16 October 2013

Learn to Clean Up Messes Gracefully // Savvy Business Secrets for Creative Entrepreneurs #31Days


Most of us have had an experience in our lives as consumers where something didn't go as planned.  Your Command hook careened to the ground, taking a dime-sized swatch of red paint with it, your Crate & Barrel order doesn't show up in time for Christmas, you got your carry-out feast home, only to discover they put on the mustard, and you hate mustard.  

As consumers, we know what it's like to feel valued, taken care of, validated.  And on the flip side, we know how it feels when we're ignored, placated, patronized. 

How does this translate to your life as an entrepreneur? It's pretty obvious that things are going to happen. Mistakes are going to be made. Where people are involved, there are messes.

If you value your customer and steward your gifts and abilities well, you will learn how to clean up messes with grace. 
  • Be kind. Kindness is never ever a bad idea. Even if the other person is being ridiculous. It's not my job to be the policeman of the world. Being kind never returns void.
  • Fess up. If and when you figure out what happened, be transparent about it. Transparency disarms, and when the victim of your mess hears the story behind what actually happened, they're more likely to see how it really was an innocent mistake.
  • Apologize. Take a moment to gather your thoughts, put down your defenses. And apologize. You've likely caused them frustration or embarrassment, and have probably been in their shoes on more than one occasion. Apologize with the sincerity you'd want to hear.
  • Ask what you can do to fix it. Don't assume you know what is going to make it better for them. Yes - some things they could conjure might be out of the realm of possible, but probably not. Do they need you to write a quick email apologizing that the gifts didn't make it one time for their super-special-girls-only-gift-exchange? Do that. Do they need you to make lots of notes in your system about how that red paint is impossible to find because the contractor painted it, and didn't leave any information about the color and now he's retired? Do it. Find out what speaks to them and do it.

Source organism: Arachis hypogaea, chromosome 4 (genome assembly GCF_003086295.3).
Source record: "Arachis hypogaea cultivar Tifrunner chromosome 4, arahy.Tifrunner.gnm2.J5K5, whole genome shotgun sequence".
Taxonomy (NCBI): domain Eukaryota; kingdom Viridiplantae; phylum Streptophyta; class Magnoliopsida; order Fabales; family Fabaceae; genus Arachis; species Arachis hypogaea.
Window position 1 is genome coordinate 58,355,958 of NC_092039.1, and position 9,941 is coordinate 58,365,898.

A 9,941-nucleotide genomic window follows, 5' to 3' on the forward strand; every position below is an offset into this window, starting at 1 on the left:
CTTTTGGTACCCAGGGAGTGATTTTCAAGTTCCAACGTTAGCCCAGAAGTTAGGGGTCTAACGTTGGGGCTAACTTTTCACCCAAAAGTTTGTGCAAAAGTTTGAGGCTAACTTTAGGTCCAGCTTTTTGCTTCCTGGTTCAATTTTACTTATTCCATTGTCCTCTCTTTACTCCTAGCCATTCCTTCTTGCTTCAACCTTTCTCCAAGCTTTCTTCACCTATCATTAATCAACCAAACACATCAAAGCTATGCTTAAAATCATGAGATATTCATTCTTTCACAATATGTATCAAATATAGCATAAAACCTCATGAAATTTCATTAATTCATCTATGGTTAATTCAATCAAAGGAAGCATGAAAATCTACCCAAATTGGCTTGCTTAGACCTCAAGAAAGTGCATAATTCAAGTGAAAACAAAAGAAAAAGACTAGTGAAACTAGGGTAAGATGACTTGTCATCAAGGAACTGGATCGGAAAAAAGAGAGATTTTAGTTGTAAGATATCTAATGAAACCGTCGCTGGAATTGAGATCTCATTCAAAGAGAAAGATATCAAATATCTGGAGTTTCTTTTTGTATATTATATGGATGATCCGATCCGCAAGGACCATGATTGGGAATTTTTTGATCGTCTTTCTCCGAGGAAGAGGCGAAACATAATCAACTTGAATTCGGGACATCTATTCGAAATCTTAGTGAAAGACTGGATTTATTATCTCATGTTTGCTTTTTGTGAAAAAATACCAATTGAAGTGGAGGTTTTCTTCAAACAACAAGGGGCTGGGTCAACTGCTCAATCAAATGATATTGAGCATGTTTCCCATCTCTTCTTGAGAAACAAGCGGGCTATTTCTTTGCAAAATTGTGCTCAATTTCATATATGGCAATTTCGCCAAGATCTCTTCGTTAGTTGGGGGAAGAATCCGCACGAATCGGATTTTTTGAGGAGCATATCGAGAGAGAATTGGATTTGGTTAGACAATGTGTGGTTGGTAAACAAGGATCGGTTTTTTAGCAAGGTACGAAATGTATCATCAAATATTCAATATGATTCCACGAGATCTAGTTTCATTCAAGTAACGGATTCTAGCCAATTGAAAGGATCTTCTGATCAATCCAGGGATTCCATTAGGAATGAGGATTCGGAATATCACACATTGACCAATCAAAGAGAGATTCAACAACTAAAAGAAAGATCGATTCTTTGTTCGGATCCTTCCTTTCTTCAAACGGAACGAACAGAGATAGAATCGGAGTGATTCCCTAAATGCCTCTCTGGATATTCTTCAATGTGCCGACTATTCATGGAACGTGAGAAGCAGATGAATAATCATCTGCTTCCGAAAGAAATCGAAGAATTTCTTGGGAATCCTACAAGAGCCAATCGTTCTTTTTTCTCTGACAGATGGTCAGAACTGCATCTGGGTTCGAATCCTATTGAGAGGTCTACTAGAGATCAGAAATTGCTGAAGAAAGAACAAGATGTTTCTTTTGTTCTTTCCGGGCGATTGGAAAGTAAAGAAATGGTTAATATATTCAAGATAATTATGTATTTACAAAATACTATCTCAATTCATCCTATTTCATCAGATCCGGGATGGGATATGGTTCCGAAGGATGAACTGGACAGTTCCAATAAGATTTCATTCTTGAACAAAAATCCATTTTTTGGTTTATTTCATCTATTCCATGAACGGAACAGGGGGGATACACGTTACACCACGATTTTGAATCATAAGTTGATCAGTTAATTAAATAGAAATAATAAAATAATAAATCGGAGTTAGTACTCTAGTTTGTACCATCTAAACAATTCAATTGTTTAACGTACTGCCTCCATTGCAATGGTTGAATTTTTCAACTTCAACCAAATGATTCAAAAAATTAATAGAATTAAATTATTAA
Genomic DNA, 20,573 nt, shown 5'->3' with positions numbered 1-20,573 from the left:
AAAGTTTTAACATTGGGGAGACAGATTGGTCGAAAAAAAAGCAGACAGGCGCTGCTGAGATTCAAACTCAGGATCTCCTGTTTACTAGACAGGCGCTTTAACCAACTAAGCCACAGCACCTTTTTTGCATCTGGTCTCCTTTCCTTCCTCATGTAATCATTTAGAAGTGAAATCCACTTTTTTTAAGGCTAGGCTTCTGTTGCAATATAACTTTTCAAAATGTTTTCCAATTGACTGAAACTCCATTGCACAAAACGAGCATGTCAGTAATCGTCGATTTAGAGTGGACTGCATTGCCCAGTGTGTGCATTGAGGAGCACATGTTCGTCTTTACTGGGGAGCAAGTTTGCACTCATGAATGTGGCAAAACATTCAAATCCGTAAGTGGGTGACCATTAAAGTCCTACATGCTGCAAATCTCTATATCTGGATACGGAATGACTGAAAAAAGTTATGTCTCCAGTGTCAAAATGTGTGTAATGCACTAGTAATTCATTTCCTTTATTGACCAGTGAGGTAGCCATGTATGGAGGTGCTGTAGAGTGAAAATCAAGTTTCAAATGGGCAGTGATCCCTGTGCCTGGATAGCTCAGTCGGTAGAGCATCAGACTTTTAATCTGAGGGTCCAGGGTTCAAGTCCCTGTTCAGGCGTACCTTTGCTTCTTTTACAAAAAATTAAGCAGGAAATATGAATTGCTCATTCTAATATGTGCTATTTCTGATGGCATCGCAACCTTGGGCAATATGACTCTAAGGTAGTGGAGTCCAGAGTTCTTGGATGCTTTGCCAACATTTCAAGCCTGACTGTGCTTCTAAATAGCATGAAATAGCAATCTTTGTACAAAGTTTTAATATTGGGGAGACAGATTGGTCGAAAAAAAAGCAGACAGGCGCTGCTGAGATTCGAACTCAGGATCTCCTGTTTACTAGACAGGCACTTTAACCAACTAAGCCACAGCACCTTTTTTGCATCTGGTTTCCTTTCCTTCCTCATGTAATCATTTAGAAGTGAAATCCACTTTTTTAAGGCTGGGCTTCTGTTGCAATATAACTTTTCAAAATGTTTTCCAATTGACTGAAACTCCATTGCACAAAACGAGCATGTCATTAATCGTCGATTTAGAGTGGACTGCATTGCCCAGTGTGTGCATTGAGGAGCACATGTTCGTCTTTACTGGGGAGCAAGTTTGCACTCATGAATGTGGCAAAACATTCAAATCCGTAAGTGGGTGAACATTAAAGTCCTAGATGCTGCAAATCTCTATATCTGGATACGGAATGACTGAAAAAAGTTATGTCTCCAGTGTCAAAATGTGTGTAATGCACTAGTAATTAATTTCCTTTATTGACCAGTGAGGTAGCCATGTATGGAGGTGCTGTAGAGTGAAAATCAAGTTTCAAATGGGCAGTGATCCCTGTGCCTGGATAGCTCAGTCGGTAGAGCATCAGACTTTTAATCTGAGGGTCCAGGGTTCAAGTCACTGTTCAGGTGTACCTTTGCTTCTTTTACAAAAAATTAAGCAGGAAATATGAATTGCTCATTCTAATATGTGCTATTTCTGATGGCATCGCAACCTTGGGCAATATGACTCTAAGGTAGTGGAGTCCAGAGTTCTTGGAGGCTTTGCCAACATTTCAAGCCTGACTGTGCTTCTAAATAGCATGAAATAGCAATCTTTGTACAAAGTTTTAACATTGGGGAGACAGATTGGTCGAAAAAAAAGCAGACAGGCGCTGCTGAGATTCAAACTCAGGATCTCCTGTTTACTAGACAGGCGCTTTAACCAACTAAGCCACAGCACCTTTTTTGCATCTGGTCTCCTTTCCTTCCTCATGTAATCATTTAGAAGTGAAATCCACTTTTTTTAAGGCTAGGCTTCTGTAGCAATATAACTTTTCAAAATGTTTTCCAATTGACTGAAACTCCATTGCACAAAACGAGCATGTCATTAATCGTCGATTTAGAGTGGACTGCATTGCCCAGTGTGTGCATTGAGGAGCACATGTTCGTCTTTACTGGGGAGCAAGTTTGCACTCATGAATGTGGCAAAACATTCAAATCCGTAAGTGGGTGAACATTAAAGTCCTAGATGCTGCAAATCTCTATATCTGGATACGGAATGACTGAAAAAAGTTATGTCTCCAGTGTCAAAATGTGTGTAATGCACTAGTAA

• Don't let it happen again. Your customers want to give you grace, but beware: it's not unlimited.  Fix (for good!) whatever broke in your system, and make sure it doesn't happen again. Also, make a note in your system (hmmm that system thing… we're going to talk about systems in an upcoming post!) that this person should be treated with extra special care.
  • Don't think you have time? Do you believe that unhappy customers will tell seven times more people about a BAD experience than they will about a good one?  Think about it in your own life as a consumer. If you feel burned, do you feel validated by telling your friends, posting it on Facebook (not saying these are good ideas necessarily - but they're REAL)? THAT is why you DO have time. It's important. Your customers deserve your best self. Your best business. 
Do unto others as you would have them do unto you.


This post is part of a series called Savvy Business Secrets for Creative Entrepreneurs. You can read other posts in the series right here, or make a selection based on topic:

Day 7: Ask for Help
Day 9: Margin
Day 18: Make it Happen




1 comment:

  1. Great advice for cultivating relationships in any field. Thanks for articulating the steps that many of us take for granted!

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